In the subsequent Harrow the Ninth, Harrowhark Nonagesimus, the new POV character, does have a deep and intimate understanding of necromancy. But having come from an isolated House on the edge of the system, she has limited knowledge of the true history of the Nine Houses and the actions of the broader Empire. While the audience may be excited by the introduction of new characters and settings that can provide that information, Harrow is not in the same position. She spends the course of the book being put through the wringer, and holding onto her sanity with every passing day is her primary concern. Because of this, readers’ main access to more detailed history is through the conversations Harrow overhears. A lot of characters talk at Harrow, and she is frequently not in the state of mind to ask follow-up questions.
Harrow the Ninth is definitely a hair-pulling read, but instead of causing readers to give up in frustration, knowing the main character is equally disoriented puts them in the same boat. Muir’s creative choices show that she trusts her readers are capable of deeper thinking as she keeps them invested while encouraging them to figure out what’s happening themselves. The subtle details that are revealed are intentional and effective. By the third book, Muir partially shifts to info dumping, spending half the chapters with one character narrating the entire background history of the universe to another (thanks to circumstances that let this work naturally within the plot). Because readers had been theorizing about the history from the hints they were given in Harrow the Ninth, this info dumping is actually enjoyable—and comparing these chapters to older blog posts shows that many readers’ theories fell extremely close to the truth. The Locked Tomb proves that the uninformed point of view doesn’t leave audiences lost with no knowledge, but can do the opposite, by pushing them to accurately uncover hidden meanings on their own.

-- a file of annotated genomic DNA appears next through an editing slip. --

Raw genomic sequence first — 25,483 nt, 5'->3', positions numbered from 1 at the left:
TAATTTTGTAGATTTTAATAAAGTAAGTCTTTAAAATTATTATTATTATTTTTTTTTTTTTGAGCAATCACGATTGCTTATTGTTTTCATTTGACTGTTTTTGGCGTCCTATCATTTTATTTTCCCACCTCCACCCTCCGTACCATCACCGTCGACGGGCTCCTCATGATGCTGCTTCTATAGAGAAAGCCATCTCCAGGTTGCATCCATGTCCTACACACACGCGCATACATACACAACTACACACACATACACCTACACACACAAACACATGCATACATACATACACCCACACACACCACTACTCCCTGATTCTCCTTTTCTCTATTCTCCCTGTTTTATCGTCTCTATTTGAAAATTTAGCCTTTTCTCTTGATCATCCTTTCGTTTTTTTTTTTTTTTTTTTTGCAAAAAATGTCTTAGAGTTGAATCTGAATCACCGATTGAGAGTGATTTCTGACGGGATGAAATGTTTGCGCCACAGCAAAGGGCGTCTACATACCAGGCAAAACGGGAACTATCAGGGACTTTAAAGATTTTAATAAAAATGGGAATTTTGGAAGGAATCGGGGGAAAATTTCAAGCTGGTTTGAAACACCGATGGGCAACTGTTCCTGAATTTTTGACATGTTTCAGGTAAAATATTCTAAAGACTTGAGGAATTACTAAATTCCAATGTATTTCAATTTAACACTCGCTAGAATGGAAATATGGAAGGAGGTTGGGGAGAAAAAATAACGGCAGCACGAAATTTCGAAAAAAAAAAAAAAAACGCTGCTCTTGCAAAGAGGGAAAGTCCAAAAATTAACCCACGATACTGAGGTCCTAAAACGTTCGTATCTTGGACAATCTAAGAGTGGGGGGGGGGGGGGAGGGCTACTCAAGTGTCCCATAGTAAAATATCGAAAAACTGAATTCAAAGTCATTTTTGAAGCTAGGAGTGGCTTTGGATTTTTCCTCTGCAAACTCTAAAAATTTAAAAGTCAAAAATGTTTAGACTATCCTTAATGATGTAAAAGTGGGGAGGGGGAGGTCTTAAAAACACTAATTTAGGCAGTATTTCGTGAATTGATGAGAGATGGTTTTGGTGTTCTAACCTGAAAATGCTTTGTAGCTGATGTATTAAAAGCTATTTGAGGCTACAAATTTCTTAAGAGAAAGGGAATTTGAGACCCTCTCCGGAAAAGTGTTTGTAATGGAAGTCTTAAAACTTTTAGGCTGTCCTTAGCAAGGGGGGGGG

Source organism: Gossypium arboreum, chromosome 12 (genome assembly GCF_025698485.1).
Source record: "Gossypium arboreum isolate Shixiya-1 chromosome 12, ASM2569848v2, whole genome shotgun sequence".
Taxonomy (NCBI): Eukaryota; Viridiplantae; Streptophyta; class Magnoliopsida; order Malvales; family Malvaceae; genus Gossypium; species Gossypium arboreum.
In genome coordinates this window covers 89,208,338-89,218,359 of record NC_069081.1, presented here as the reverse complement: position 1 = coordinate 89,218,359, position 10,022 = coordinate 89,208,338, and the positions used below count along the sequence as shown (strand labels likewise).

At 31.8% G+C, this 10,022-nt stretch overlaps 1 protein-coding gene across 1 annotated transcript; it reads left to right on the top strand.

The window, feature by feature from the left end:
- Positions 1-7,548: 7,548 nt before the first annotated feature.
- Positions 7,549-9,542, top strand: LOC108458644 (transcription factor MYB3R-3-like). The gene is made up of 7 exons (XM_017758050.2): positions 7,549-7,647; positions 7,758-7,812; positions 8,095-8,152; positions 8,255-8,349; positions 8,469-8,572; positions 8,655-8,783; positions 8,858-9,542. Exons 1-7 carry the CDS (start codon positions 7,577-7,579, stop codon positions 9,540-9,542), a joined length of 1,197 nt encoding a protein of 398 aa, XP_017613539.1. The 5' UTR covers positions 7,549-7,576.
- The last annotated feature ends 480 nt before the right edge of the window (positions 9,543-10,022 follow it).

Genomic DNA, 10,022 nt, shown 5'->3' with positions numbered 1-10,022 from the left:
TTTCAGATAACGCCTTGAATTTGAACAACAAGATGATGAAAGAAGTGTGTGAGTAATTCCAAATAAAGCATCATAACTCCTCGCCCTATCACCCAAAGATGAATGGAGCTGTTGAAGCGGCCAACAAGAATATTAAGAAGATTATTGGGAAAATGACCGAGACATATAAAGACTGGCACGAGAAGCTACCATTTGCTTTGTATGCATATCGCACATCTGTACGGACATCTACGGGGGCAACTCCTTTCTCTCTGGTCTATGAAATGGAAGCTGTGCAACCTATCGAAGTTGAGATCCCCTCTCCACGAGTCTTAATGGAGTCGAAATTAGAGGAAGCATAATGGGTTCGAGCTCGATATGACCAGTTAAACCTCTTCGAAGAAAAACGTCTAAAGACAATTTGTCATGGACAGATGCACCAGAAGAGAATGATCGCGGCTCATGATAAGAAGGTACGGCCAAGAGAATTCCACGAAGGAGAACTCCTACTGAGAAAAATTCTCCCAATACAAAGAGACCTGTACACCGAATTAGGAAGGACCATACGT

Many fans of speculative fiction love the genre precisely because of the worldbuilding and can be let down when its presentation falls through. Authors should have more confidence in their audience’s ability to navigate a text without hand-holding, and recognize that many people consider that journey the most captivating part of a story. At the same time, not all authors can communicate limited information effectively. Lengthy novels such as The Priory of the Orange Tree—which alternates between three different POV plots in the first two chapters, all while referencing multiple locations and introducing cultural practices without much elaboration—risk audience frustration if the main characters do not share the reader’s lack of knowledge. Uninformed narration can treat readers as if they are characters, allowing them to participate in the adventure as well – and who wouldn’t want to embrace that escapism?